much less of an effect on platelet aggregation and bleeding.  Someone
taking aspirin well past its expiration date to help prevent a heart
attack could be taking a sub-therapeutic dose.

Still, as other have pointed it, aspirin is so cheap that it doesn't
make sense to use it past its expiration date.
Steve Dyer

From: "Steve Harris" <>
Subject: Re: Oxidation/polymerization of polyunsaturates (was Re: alpha lipoic 
	acid eliminates wrinkles?)
Date: Fri, 8 Mar 2002 10:13:29 -0800
Message-ID: <a6auup$b06$>

DB wrote in message <0a6i8.1450$>...
Uncle Al wrote:

> Ed McBride wrote:
>> > > Uncle Al wrote:
>> > >
>> > > > Take your 500 mg of Vitamin C, 400 IU of Vitamin E, and a
>> > > > multivitamin after dinner
>> Except my sister, a VERY good internal-medicine doc, suggests 800-1000 IU
>> of E and one aspirin, anywhere from the 81 mg dosage to the 325 mg
>> standard one.
>> Ed
> Oil-soluble vitamins are inefficiently excreted.  OD on Vitamin E
> leads to blood clotting disorders and visual impairment (competition
> with Vitamin A).  Aspirin causes gastric bleeding no matter how
> administered, including IV.

>Not at those dosages.


Yes, even that these dosages.  It's the antiplatelet effect on GI ulcers
that you wouldn't ordinarily otherwise notice. In the Physician's Health
Study (PHS) where the aspirin dose was 325 mg every other day, they had
siginicantly more admissions to the hospital for GI bleed in the aspirin
group. So it's not a benign drug, even at only anti-platelet doses. I think
the good effects outweigh risks in many groups (all smokers, and probably
most men over 40 and women over 50), but you really need to know your blood
picture and family history and medical history to take a good guess at this.
We don't know for sure, because no study (not even the PHS, which was the
biggest) has looked at aspirin long enough to assess its effect on all-cause
mortality.  The only drugs we know those answers for are the statins (they
do extend life in people with high LDLs, even if they've not had a previous
MI or known cardiovascular event).  We don't know the life extending effect
(if any) for aspirin, nor vitamin C, nor vitamin E, nor niacin in the
general population, or even for high LDL people.  We know precious little
about any of these last set of substances, even as secondary preventives.

So a bit of humility is in order. The statins are presently the best-tested
"life-extension drugs" known. We know far more about their long term health
effects that we do megadose vitamins. You may rightly complain about that,
but do it to your congressman. The science is as I've reported.  The drug
companies have the 100's of millions to find stuff like this out, and no
vitamin C maker does.

>Chronic megadosing is no more
> clever than eating just enough to avoid deficiency disease.  You want
> your auto engine oil level to be topped off, not overfilled or
> bottomed out.

>>I feel pretty clever, though. Must be all the supplements.

Nah, probably just narcissism. The cure is medline.  Go thou and read.


From: "Steve Harris" <>
Subject: Re: Aspirin for atherosclerosis, prostate cancer prevention and colon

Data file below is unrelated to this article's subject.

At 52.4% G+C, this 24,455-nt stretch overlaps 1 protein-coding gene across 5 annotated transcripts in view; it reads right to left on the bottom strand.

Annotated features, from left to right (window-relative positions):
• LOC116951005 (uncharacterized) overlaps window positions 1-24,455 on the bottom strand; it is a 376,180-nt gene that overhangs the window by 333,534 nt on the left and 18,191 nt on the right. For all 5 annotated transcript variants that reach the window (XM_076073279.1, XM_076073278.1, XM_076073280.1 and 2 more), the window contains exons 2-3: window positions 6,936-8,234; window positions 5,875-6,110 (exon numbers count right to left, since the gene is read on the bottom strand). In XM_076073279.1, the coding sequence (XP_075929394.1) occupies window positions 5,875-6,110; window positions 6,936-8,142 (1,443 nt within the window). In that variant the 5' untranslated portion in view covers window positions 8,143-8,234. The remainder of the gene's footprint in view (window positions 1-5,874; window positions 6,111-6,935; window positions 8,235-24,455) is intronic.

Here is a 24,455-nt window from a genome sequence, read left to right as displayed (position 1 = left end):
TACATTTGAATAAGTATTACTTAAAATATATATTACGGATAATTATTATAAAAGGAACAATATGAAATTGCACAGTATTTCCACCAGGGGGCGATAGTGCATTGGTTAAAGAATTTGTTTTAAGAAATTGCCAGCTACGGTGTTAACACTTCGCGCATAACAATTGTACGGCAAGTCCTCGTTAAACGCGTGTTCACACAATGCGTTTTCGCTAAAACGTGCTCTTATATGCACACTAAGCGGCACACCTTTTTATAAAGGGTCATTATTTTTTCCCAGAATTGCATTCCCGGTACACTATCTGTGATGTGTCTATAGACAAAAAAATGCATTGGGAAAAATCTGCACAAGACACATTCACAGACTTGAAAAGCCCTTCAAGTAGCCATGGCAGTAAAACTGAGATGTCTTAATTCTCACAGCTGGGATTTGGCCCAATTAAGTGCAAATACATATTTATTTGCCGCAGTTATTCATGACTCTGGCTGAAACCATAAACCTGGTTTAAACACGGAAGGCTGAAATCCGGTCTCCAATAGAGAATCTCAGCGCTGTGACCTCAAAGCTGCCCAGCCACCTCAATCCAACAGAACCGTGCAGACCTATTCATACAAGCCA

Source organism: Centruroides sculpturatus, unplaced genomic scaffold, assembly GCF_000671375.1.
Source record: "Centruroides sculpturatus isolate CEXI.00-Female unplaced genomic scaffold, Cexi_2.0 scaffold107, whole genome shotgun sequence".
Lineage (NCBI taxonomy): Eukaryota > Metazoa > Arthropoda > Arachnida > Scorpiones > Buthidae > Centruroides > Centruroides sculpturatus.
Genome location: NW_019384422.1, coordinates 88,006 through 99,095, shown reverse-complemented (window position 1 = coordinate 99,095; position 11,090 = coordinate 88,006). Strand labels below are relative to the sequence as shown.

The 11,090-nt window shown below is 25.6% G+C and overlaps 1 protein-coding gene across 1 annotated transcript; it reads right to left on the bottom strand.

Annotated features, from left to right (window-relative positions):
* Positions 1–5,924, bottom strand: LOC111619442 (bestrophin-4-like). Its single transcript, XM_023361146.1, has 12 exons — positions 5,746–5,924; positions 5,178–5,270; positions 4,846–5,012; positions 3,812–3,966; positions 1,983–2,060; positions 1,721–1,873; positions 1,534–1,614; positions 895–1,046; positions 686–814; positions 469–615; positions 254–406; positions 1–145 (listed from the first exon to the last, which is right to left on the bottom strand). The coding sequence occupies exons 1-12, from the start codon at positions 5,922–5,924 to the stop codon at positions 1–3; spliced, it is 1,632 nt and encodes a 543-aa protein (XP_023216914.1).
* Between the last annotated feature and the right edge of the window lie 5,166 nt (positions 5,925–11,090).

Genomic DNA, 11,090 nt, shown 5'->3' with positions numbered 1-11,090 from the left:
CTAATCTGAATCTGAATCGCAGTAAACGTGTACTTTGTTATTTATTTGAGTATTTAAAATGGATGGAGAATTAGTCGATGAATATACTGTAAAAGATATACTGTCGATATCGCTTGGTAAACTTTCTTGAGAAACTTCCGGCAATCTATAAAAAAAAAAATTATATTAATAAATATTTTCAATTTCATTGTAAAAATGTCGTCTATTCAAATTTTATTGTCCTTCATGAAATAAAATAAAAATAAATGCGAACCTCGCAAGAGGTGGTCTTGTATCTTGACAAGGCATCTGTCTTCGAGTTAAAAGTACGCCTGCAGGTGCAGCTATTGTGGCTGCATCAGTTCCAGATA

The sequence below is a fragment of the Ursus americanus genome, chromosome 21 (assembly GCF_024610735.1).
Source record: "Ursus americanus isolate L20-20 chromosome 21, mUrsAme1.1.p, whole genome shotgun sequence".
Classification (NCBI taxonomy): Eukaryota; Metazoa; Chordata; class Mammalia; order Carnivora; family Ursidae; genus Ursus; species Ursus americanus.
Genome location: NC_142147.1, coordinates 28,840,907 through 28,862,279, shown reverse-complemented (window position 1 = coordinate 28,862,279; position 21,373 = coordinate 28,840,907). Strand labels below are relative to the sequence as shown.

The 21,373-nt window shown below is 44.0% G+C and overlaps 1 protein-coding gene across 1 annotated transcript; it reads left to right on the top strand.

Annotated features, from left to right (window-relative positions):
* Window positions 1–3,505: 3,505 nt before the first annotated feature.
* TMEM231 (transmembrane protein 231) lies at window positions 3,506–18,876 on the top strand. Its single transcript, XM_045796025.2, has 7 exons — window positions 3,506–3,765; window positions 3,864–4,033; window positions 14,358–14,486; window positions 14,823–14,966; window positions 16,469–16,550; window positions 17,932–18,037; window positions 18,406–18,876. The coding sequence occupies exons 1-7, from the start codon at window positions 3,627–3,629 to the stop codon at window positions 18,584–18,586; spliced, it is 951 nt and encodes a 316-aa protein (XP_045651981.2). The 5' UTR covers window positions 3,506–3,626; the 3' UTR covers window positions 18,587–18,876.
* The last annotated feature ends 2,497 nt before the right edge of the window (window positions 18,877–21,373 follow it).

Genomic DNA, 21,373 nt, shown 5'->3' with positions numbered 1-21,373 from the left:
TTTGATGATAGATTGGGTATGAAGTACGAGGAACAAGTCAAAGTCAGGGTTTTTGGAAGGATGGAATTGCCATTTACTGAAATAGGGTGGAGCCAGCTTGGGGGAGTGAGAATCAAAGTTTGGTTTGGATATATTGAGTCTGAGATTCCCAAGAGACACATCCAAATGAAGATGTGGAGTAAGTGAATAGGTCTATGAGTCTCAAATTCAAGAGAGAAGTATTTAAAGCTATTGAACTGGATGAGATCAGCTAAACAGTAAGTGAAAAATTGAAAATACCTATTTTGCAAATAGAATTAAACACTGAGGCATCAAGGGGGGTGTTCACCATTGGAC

cancer cure, etc.
Date: Mon, 18 Mar 2002 14:20:42 -0700
Message-ID: <a75m6q$ve1$>

"hilite" <> wrote in message
> Whay won't doctors comment on aspirin usage?

Because we don't know. They stopped the Physician's Health Study, the only
one that would have answered the question, before the life span results were

So all we know is that low dose aspirin decreases stroke and heart attack at
low doses, but increases GI bleeding. Probably it's a good bet for anyone
with any serious atherosclerotic risk factors (over 50, hypertension, LDL >
160, smoker, male, obese, family history).  But don't take it if you have an
ulcer history, without care to use acid blockade treatment, and under MD
supervision. It might be better if routine acid blockade (Zantac) and a
multivitamin was used by everyone who considers therapeutic low-dose
aspirin. I certainly put all my low-dose aspirin patients on Zantac, and
they get something more powerful if they've had any ulcer history. I can't
prove that any of this is the right thing to do, prevention-wise, since the
crucial studies aren't there.


> On Sat, 16 Mar 2002 18:36:56 GMT, hilite <> wrote:
> >What is the opinion on the best aspirin dosage for a 'healthy' male
> >with a 5% chance of a heart attack in the next year?
> >
> >Since aspirin is also able to prevent prostate cancer, and that is
> >another concern of mine, do you think 80mg or 160mg per day would be
> >best?
> >
> >Since long term use of aspirin is a little risky, do you think it
> >would be sensible to take aspirin daily for two months and then skip
> >it for a month to give the body a chance to recover, and then continue
> >this regimen indefinitely?
> >
> >How much aspirin do you think is required to kill colon cancer?
> >
> >Since aspirin is beneficial in the treatment and prevention of 2 types
> >of cancer, don't you think it's reasonable to think it will also help
> >prevent and cure other types as well?

From: "Steve Harris" <>
Subject: Re: Aspirin for atherosclerosis, prostate cancer prevention and colon 
	cancer cure, etc.
Date: Tue, 19 Mar 2002 09:34:45 -0800
Message-ID: <a77sph$1ls$>

Somewhat Useful Trainer wrote in message ...
>On Mon, 18 Mar 2002 14:20:42 -0700, "Steve Harris"
><> wrote:
>> It might be better if routine acid blockade (Zantac) and a
>>multivitamin was used by everyone who considers therapeutic low-dose
>Why the multi and is the aspirin creating additional acid output?

The multivitamin for the B12 which you'll need in a non-protein bound form,
if you suppress gastric acid production.  The aspirin does NOT create